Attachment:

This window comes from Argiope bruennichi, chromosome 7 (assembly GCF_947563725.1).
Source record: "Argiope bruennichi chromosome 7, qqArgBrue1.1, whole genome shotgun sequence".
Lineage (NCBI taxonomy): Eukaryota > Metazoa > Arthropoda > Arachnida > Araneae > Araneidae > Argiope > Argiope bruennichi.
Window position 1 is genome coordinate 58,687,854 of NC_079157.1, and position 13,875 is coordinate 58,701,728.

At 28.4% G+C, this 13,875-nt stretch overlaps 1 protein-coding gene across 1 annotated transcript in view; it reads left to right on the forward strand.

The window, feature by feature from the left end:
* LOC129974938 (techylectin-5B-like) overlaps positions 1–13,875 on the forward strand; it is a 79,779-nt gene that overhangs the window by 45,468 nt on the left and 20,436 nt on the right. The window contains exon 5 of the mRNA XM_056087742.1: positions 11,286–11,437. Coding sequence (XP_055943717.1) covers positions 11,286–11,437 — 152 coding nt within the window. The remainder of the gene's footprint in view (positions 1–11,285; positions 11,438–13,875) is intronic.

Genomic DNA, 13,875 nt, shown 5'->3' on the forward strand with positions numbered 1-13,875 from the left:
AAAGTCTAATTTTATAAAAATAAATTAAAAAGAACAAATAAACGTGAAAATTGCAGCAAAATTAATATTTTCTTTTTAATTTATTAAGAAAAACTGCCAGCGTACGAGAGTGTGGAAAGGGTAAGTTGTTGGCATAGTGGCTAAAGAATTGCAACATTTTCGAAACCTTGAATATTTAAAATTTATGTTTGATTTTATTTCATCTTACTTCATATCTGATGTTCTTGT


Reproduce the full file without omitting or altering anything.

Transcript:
This window comes from Argiope bruennichi, chromosome 7 (assembly GCF_947563725.1).
Source record: "Argiope bruennichi chromosome 7, qqArgBrue1.1, whole genome shotgun sequence".
Lineage (NCBI taxonomy): Eukaryota > Metazoa > Arthropoda > Arachnida > Araneae > Araneidae > Argiope > Argiope bruennichi.
Window position 1 is genome coordinate 58,687,854 of NC_079157.1, and position 13,875 is coordinate 58,701,728.

At 28.4% G+C, this 13,875-nt stretch overlaps 1 protein-coding gene across 1 annotated transcript in view; it reads left to right on the forward strand.

The window, feature by feature from the left end:
* LOC129974938 (techylectin-5B-like) overlaps positions 1–13,875 on the forward strand; it is a 79,779-nt gene that overhangs the window by 45,468 nt on the left and 20,436 nt on the right. The window contains exon 5 of the mRNA XM_056087742.1: positions 11,286–11,437. Coding sequence (XP_055943717.1) covers positions 11,286–11,437 — 152 coding nt within the window. The remainder of the gene's footprint in view (positions 1–11,285; positions 11,438–13,875) is intronic.

Genomic DNA, 13,875 nt, shown 5'->3' on the forward strand with positions numbered 1-13,875 from the left:
AAAGTCTAATTTTATAAAAATAAATTAAAAAGAACAAATAAACGTGAAAATTGCAGCAAAATTAATATTTTCTTTTTAATTTATTAAGAAAAACTGCCAGCGTACGAGAGTGTGGAAAGGGTAAGTTGTTGGCATAGTGGCTAAAGAATTGCAACATTTTCGAAACCTTGAATATTTAAAATTTATGTTTGATTTTATTTCATCTTACTTCATATCTGATGTTCTTGT